The required training can occur through classroom situations, seminars at professional society meetings, virtual platforms, or through other accredited CME sources. It does not have to be completed in one session. Multiple sessions of relevant training can be combined to fulfill the eight-hour requirement. Additionally, training completed to meet the requirements of the DATA-2000 waiver can count towards the 8-hour training requirement.

Practitioners can fulfill the new training requirement in any of the following ways:

  1. Holding Board certification in addiction medicine or addiction psychiatry through the American Board of Addiction Medicine (ABAM) or a member board of the American Board of Medical Specialties (ABMS) or the American Osteopathic Association (AOA).
  2. Graduating in good standing from an accredited medical (allopathic or osteopathic), dental, physician assistant, or advanced practice nursing school in the United States during the 5-year period immediately preceding June 27, 2023 as long as the program included a comprehensive curriculum with not less than 8 hours of training on:
    1. Treating and managing patients with opioid or other substance use disorders, including the appropriate clinical use of all drugs approved by the Food and Drug Administration for the treatment of a substance use disorder; or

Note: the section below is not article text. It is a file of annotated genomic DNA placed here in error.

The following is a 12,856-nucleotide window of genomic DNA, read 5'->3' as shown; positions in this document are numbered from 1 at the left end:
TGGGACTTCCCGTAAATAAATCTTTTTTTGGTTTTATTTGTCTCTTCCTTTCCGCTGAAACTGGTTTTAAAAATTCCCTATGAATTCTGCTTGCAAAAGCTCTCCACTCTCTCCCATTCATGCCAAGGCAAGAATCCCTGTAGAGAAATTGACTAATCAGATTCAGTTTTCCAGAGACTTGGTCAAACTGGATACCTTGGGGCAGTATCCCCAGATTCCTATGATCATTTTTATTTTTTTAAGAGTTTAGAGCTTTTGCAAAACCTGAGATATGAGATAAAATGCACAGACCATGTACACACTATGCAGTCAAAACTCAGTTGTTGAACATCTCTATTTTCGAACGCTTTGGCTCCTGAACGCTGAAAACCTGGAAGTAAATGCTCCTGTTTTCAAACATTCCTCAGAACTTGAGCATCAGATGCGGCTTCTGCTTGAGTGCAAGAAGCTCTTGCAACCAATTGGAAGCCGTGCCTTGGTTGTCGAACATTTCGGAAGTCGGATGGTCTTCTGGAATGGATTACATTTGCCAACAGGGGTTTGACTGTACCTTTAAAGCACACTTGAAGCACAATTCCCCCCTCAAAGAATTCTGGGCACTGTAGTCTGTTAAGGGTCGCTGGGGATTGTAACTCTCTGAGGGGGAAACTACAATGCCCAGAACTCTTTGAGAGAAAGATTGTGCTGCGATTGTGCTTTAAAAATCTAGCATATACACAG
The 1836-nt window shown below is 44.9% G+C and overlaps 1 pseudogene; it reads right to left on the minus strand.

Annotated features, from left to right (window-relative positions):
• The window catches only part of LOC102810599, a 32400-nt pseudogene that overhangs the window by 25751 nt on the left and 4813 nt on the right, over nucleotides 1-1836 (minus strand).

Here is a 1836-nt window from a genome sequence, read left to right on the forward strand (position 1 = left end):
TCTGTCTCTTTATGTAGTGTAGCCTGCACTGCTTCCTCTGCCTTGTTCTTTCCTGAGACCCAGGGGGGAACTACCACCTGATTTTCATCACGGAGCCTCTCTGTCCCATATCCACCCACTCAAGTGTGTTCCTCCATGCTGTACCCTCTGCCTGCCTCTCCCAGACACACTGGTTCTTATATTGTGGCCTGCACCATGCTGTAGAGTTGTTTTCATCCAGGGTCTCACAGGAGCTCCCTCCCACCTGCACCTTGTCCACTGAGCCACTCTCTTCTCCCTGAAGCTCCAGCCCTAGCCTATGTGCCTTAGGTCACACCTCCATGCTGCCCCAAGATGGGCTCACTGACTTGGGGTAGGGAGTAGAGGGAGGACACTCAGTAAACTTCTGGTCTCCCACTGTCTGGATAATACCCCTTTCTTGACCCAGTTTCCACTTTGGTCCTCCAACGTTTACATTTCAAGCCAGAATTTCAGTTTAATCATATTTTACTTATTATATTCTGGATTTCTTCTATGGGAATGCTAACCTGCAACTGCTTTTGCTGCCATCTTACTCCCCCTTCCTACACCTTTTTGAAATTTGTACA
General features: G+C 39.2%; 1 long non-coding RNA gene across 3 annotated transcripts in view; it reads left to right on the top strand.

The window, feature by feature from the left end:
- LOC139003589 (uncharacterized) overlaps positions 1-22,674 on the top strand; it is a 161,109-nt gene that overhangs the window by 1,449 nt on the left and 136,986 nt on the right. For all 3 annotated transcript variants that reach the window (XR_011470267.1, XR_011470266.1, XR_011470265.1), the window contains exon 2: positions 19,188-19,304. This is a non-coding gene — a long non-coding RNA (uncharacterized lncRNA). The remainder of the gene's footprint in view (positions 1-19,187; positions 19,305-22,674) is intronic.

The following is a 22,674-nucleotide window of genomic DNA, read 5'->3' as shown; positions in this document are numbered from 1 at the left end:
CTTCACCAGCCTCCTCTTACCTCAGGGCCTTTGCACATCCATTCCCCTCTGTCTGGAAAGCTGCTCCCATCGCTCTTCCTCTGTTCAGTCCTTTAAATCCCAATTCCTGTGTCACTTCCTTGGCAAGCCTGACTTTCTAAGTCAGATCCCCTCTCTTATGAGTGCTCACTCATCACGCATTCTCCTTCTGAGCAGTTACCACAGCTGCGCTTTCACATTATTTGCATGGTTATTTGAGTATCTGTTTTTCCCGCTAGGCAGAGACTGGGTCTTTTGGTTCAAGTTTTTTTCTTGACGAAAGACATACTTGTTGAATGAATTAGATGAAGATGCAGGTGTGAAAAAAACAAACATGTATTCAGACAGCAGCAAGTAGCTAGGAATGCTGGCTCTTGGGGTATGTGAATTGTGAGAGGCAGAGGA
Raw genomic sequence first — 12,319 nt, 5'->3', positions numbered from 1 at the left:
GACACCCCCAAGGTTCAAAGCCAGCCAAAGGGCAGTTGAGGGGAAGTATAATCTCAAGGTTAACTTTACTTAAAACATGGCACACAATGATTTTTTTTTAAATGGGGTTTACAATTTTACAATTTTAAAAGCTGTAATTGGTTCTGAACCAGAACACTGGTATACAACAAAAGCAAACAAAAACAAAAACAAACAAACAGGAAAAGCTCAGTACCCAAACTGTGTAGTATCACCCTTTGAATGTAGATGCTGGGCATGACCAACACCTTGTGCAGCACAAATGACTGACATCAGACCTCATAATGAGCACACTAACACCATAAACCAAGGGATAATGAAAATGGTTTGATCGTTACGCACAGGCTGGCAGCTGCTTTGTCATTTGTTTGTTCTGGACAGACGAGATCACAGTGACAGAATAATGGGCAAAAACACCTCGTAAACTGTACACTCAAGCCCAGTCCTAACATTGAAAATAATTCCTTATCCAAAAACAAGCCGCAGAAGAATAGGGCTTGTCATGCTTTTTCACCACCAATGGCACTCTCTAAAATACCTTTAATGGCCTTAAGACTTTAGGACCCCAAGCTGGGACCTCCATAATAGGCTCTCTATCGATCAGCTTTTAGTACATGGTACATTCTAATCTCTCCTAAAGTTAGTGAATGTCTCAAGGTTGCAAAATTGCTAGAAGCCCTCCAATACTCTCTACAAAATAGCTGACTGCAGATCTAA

2. Safe pharmacological management of dental pain and screening, brief intervention, and referral for appropriate treatment of patients with or at risk of developing opioid and other substance use disorders.
  3. Completion of not less than eight hours of training on treatment and management of patients with opioid or other substance use disorders from the groups listed below.
    1. American Society of Addiction Medicine (ASAM)
    2. American Academy of Addiction Psychiatry (AAAP)
    3. American Medical Association (AMA)
    4. American Osteopathic Association (AOA)
    5. American Dental Association (ADA)
    6. American Association of Oral and Maxillofacial Surgeons (AAOMS)
    7. American Psychiatric Association (APA)
    8. American Association of Nurse Practitioners (AANP)
    9. American Academy of Physician Associates (AAPA)
    10. American Nurses Credentialing Center (ANCC)
    11. Any other organization accredited by the ACCME or the Commission for Continuing Education Provider Recognition (CCEPR)
    12. Any organization accredited by a state medical society accreditor that is recognized by the ACCME or the CCEPR;
    13. Any organization accredited by the AOA to provide continuing medical education; or
    14. Any organization approved by the Assistant Secretary for Mental Health and Substance Use, the ACCME, or the CCEPR.

Additional information can be found on the SAMHSA and DEA websites:
Recommendations for Curricular Elements in Substance Use Disorders Training | SAMHSA
(DEA-DC-067)(EO-DEA260)_Updated_Registration_Certificate_(Final).pdf (usdoj.gov)
(DEA-DC-066)(EO-DEA263)_OUD_Patient_Limits_QA_(Final).pdf (usdoj.gov)


Nuclear Regulatory Commission (NRC) Issues Revisions to 10 CFR Part 26 Fitness for Duty (FFD) Drug Testing Requirements

WFQA, LLC Regulatory Compliance Officer